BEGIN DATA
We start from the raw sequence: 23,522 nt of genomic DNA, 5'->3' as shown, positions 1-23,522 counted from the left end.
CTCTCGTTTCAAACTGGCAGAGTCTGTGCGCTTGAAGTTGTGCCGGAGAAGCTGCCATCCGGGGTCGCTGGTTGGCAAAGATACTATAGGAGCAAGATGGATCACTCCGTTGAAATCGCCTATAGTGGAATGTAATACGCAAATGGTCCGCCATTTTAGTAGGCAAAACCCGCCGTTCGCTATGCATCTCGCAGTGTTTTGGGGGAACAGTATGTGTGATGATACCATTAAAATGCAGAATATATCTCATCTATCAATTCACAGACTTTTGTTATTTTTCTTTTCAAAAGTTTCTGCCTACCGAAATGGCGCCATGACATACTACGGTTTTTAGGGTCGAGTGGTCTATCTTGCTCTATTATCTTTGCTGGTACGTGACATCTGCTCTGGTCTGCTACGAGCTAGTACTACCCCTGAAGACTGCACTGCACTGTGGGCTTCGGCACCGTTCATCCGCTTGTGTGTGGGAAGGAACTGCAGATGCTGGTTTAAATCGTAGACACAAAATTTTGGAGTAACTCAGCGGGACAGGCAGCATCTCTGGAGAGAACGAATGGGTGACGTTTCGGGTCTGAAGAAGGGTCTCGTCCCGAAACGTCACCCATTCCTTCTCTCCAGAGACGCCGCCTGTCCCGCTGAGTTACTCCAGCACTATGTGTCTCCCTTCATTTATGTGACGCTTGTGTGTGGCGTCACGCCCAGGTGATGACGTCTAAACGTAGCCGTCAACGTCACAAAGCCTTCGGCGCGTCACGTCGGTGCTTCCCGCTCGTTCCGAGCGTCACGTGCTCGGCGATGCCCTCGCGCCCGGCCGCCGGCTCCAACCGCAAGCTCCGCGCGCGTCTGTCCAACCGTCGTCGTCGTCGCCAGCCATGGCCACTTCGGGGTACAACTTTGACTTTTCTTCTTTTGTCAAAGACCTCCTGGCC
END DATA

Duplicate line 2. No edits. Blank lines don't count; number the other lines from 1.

CTCTCGTTTCAAACTGGCAGAGTCTGTGCGCTTGAAGTTGTGCCGGAGAAGCTGCCATCCGGGGTCGCTGGTTGGCAAAGATACTATAGGAGCAAGATGGATCACTCCGTTGAAATCGCCTATAGTGGAATGTAATACGCAAATGGTCCGCCATTTTAGTAGGCAAAACCCGCCGTTCGCTATGCATCTCGCAGTGTTTTGGGGGAACAGTATGTGTGATGATACCATTAAAATGCAGAATATATCTCATCTATCAATTCACAGACTTTTGTTATTTTTCTTTTCAAAAGTTTCTGCCTACCGAAATGGCGCCATGACATACTACGGTTTTTAGGGTCGAGTGGTCTATCTTGCTCTATTATCTTTGCTGGTACGTGACATCTGCTCTGGTCTGCTACGAGCTAGTACTACCCCTGAAGACTGCACTGCACTGTGGGCTTCGGCACCGTTCATCCGCTTGTGTGTGGGAAGGAACTGCAGATGCTGGTTTAAATCGTAGACACAAAATTTTGGAGTAACTCAGCGGGACAGGCAGCATCTCTGGAGAGAACGAATGGGTGACGTTTCGGGTCTGAAGAAGGGTCTCGTCCCGAAACGTCACCCATTCCTTCTCTCCAGAGACGCCGCCTGTCCCGCTGAGTTACTCCAGCACTATGTGTCTCCCTTCATTTATGTGACGCTTGTGTGTGGCGTCACGCCCAGGTGATGACGTCTAAACGTAGCCGTCAACGTCACAAAGCCTTCGGCGCGTCACGTCGGTGCTTCCCGCTCGTTCCGAGCGTCACGTGCTCGGCGATGCCCTCGCGCCCGGCCGCCGGCTCCAACCGCAAGCTCCGCGCGCGTCTGTCCAACCGTCGTCGTCGTCGCCAGCCATGGCCACTTCGGGGTACAACTTTGACTTTTCTTCTTTTGTCAAAGACCTCCTGGCC